SCOTS have made more trips to the shops and spent more on brand-name food and drink in the past year, but their overall grocery bill is broadly equal to shoppers in the rest of Britain, according to new figures.

A typical Scottish shopper stocked up on groceries 273 times in the year to June 22, compared to 256 visits for the average person in Great Britain, data from consumer research group Kantar Worldpanel shows.

In Scotland, an average person spends 51.8 per cent of their grocery budget on branded goods, compared to 48.5 per cent in Britain. Over the year this meant shoppers north of the Border spent £125 more on brands than the rest of the country.

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The average grocery bill is £3,943 a year in Scotland, or just £2 less than the average for Britain. The data is based on 30,000 households whose spending Kantar tracks.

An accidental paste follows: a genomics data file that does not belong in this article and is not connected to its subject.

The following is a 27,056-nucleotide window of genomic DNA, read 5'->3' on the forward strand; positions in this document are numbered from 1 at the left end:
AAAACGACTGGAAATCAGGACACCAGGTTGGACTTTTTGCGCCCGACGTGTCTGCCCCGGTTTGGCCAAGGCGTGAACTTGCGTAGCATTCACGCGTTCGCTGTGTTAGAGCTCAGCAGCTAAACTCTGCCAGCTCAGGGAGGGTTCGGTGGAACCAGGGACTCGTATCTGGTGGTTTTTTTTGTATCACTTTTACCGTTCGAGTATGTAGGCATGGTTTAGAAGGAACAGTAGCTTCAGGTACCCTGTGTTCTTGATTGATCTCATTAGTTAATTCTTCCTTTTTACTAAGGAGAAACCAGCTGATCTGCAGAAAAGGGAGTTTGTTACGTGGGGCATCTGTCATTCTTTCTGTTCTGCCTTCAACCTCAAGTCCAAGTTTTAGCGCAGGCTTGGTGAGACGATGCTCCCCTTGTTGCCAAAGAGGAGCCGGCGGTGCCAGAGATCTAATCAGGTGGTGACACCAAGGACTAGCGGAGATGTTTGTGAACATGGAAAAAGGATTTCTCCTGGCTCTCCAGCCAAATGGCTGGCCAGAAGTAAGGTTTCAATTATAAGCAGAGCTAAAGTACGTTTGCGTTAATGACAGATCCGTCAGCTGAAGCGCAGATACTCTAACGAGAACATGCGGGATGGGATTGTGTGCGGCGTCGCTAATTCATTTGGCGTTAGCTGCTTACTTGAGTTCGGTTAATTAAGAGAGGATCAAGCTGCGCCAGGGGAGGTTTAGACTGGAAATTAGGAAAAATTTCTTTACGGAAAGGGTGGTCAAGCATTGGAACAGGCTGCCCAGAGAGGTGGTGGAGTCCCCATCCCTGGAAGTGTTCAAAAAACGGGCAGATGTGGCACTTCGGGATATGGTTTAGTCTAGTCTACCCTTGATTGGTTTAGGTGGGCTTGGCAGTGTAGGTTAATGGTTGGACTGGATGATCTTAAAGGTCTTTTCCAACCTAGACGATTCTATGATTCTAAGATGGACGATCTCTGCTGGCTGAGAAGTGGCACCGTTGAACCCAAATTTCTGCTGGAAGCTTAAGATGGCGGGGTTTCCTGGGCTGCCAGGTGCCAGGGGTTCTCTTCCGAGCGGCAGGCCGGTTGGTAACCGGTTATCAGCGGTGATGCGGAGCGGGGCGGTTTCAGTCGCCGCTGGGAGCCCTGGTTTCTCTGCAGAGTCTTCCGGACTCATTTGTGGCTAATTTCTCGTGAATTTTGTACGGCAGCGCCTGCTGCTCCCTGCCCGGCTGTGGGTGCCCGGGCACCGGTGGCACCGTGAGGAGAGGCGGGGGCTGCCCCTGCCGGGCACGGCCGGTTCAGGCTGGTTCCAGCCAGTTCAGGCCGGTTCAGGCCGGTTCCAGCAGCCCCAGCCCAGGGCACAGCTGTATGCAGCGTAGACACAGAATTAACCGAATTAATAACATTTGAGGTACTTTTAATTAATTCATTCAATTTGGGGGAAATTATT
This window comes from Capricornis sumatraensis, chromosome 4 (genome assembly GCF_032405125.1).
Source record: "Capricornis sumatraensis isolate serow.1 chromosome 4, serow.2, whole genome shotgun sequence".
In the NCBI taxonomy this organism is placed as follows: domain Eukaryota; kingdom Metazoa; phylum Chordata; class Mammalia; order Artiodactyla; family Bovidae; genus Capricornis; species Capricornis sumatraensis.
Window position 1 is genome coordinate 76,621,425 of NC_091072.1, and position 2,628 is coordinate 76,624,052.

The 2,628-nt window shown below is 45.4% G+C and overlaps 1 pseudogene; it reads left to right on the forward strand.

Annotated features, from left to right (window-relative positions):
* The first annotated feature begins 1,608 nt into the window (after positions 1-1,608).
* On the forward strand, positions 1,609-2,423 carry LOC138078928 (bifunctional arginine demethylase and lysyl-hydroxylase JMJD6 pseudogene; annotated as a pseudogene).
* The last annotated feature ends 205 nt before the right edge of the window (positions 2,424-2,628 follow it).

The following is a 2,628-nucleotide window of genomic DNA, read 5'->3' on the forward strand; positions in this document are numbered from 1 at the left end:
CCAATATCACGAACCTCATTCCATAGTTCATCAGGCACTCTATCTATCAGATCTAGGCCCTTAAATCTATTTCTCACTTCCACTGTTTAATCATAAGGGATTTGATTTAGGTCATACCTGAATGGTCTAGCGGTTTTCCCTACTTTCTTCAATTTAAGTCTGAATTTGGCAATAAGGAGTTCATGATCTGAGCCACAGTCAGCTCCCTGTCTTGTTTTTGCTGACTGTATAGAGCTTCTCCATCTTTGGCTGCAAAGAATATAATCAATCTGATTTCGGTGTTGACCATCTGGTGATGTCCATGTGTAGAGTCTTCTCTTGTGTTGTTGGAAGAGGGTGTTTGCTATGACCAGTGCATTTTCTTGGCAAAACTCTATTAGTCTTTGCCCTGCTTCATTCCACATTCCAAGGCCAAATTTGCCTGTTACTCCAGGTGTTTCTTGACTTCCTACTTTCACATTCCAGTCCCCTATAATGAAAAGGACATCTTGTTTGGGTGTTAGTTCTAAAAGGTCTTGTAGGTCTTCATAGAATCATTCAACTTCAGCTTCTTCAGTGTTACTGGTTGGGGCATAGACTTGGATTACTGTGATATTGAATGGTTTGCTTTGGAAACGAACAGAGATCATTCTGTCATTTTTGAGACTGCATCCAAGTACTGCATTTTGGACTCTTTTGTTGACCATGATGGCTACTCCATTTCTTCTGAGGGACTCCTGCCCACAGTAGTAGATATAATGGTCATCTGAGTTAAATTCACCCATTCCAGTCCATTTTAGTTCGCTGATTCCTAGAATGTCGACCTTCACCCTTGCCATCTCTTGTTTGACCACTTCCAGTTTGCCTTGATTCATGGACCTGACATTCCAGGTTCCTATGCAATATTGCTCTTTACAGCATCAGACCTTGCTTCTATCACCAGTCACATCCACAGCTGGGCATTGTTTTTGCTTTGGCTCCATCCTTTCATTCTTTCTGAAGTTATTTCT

While larger supermarkets dominate, smaller shops brought in £826 over the year from each Scottish shopper, or £171 more than the British average. This difference could be due to frugality or geography, said David Martin, head of policy at the Scottish Retail Consortium. "Consumer confidence in the past four to five years has been a bit lower in Scotland, and sales figures have been lagging behind the UK average," he said.

"What that tells us is that people have got less to spend, or that they are spending less and budgeting more. Part of that is shopping more often. Scotland is also a lot more rural, and outside the central belt there are fewer supermarkets."

Official data this month showed Scottish retail sales rose 2.9 per cent in the second quarter of 2014 compared to a year ago, behind a 4.5 per cent rise in Great Britain.